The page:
Copyright 2020 NPR. To see more, visit https://www.npr.org.

SCOTT SIMON, HOST:

Copyright 2020 NPR. To see more, visit https://www.npr.org.

SCOTT SIMON, HOST:

After years of open mic nights and posting music on myspace.com that anyone could hear, Ellie Goulding finally got her big break in the early 2010s with hit after hit, like this one.

(SOUNDBITE OF SONG, "LIGHTS")

In the inaugural season of Play It Forward, we've followed a musical chain of gratitude across genre, regions and time. First up was Dan Snaith, the Canadian indie-electronic auteur who records as Caribou.

The city of Oakland has settled a lawsuit with the victims of the 2016 "Ghost Ship" fire that killed 36 people. The total settlement is for $32.7 million — $23.5 million will go to families of people who died, and $9.2 million will go to Sam Maxwell, who survived the fire with lifelong injuries.

For Tiny Desk Playlists, we ask musicians, creators and folks we admire to choose the Tiny Desk concerts they've come to love. For this edition, the team of How I Built This join us. The first pick is from the show's creator and host, Guy Raz.

Pixies

The Chicks — formerly known as the Dixie Chicks — is back with a new record called Gaslighter after 14 years. Why the long time gone? Martie Maguire, Emily Strayer and Natalie Maines say they wanted a break to raise their kids, among other things, but after a 2016 reunion tour, they felt the hunger again. Their new album is rooted in failed relationships, some good ones, anger and a lotta humor. Maguire says life experience never hurts writing.

Australia's New South Wales state is implementing restrictions on "high-risk activities" such as singing in choirs and dancing at nightclubs and bars amid concern of a fresh outbreak of COVID-19 that has spilled over from a neighboring state.

Here's the thing about breakups: Sometimes you have to burn down the house you thought was home, but at night you still need to find a place to sleep. This is true for those who leave a long marriage, or a toxic family, or a community that proves oppressive. Artists can experience this painful unsettling too, especially ones nurtured within scenes that present themselves as loving unbroken circles, with all the promised comforts and invisible strictures that word entails. The freedom can be exhilarating, the severing of ties necessary, even life-saving.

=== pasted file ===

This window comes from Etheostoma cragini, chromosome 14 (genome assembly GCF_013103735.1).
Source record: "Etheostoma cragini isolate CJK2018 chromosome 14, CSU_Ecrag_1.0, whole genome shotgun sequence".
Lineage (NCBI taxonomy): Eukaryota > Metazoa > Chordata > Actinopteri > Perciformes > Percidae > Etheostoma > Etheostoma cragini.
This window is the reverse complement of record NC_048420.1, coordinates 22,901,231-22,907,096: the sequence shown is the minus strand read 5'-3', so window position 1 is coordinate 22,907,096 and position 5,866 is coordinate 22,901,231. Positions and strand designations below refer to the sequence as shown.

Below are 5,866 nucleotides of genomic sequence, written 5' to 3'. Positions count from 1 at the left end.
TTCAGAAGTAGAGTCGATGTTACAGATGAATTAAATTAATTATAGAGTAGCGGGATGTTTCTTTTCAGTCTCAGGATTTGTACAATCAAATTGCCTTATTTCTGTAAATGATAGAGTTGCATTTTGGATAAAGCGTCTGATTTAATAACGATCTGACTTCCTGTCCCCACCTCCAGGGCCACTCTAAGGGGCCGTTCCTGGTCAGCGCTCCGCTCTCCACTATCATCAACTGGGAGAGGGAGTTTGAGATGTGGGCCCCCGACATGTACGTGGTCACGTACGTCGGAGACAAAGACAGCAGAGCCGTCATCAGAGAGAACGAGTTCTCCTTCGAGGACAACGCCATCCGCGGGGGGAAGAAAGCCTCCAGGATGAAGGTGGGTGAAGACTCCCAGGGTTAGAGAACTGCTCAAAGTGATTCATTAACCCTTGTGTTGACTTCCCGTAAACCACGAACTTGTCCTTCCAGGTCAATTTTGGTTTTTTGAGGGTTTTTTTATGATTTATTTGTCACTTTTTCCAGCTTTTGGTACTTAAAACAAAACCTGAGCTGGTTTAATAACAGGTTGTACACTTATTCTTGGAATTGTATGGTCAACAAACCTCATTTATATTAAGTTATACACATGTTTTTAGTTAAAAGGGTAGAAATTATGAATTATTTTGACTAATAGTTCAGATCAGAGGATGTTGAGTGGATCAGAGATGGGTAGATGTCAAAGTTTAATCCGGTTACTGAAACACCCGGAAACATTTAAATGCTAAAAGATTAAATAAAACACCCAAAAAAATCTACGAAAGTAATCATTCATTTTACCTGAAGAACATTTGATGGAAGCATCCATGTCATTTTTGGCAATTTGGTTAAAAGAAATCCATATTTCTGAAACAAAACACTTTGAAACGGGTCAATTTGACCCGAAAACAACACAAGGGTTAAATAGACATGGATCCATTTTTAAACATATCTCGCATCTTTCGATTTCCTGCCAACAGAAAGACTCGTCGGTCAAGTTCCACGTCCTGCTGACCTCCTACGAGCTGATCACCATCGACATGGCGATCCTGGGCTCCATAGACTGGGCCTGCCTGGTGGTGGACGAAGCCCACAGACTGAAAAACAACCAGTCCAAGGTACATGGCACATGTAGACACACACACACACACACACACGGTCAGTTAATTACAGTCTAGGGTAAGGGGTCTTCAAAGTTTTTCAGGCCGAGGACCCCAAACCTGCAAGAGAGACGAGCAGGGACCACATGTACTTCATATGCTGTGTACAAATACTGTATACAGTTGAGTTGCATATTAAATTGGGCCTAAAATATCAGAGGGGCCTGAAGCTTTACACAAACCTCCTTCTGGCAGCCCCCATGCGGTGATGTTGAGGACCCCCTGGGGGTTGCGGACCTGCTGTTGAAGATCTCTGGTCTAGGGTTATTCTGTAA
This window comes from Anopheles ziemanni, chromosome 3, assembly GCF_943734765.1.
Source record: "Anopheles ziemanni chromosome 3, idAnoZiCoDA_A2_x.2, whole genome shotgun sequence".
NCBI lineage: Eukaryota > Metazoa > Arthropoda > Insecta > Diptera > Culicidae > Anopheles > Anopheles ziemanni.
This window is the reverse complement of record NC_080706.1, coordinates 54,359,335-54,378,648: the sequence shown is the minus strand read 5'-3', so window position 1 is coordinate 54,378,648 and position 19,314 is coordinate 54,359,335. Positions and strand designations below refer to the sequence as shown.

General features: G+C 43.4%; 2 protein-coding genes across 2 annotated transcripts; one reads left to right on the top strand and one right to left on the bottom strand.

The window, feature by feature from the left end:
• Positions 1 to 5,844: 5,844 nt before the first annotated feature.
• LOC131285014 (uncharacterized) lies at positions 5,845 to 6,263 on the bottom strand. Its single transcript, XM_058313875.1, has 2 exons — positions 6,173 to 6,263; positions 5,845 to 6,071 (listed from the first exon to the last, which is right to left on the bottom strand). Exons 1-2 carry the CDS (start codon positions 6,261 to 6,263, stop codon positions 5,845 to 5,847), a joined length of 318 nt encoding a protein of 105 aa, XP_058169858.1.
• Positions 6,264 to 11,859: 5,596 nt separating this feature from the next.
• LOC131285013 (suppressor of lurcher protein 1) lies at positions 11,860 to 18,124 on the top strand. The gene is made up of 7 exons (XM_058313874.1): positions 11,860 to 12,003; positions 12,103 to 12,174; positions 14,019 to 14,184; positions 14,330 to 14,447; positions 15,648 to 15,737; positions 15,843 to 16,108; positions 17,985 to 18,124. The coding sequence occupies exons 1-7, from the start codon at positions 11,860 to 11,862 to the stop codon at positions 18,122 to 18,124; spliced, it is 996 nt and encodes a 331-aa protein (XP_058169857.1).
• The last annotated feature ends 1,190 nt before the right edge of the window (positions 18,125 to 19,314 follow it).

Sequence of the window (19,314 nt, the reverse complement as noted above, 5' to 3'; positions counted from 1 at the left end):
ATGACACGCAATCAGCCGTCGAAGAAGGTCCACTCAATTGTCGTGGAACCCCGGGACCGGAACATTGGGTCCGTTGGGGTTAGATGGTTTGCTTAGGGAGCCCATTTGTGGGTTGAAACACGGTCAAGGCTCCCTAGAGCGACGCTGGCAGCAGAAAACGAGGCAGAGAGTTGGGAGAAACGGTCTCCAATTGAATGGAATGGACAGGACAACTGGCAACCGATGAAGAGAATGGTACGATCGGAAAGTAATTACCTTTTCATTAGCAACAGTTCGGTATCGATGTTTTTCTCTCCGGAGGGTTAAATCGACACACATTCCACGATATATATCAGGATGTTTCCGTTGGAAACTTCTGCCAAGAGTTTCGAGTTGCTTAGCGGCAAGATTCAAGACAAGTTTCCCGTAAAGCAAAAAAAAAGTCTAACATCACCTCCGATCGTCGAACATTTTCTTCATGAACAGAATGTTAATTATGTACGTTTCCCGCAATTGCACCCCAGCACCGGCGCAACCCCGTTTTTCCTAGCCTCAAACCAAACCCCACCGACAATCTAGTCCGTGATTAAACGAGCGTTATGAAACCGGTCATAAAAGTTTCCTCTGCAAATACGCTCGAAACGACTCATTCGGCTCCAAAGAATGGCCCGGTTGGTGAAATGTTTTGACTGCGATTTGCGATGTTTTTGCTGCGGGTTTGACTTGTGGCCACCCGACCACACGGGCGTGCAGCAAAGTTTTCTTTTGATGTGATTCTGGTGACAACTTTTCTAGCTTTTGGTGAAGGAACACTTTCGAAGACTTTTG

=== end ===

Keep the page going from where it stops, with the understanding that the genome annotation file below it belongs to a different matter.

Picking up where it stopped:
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On Thursday, July 16, Bob Boilen was joined by Tiny Desk Contest judge and Tiny Desk alumna Gina Chavez for episode six of Tiny Desk Contest Top Shelf.

An international collective of electronic music DJs and composers is taking beats from the dance club to jungles and forests and back, all to help save nature's greatest singers. A Guide to the Birdsong of Mexico, Central America and the Caribbean is a new album that samples the sounds of endangered birds and whose proceeds go directly towards efforts to save them.

Popular rapper and singer Megan Thee Stallion said on Wednesday that she had been shot during an incident that took place in the Hollywood Hills early Sunday morning.

In an Instagram post, Megan wrote: "On Sunday morning, I suffered gunshot wounds, as a result of a crime that was committed against me and done with the intention to physically harm me."

The Thistle & Shamrock: New Summer Sounds

Jul 15, 2020

New music is always in season on Thistle. This week it's all about the albums that have been gathering in our North Carolina and Scottish mailboxes just waiting for an hour of your time. We'll hear new music from Maggie MacInnes, Joan Shelley and Caroline Keane.

Even if you're not familiar with Jonathan Wilson's music, you may have heard his work before.

During jazz's first half-century, there were several great musicians who were all-but criminally under-recorded, relative to their talent. They include the clarinetist Jimmy Noone, trumpeter Freddie Webster and, most famously, pianist Herbie Nichols. With recording facilities increasingly accessible after the end of World War II, there are fewer such lost masters today — but the recent death of Eddie Gale is a reminder that they are not extinct. Gale was a stellar trumpeter who played in several crucially important bands and on a handful of exceptional recordings.

Here's a seemingly simple question: Can musicians in quarantine play music together over an Internet connection? We've migrated birthday parties, happy hours and church services to video calls these days, so couldn't we do the same with band practice? Across ubiquitous video conferencing tools like Zoom, FaceTime and Skype, it takes time for audio data to travel from person to person.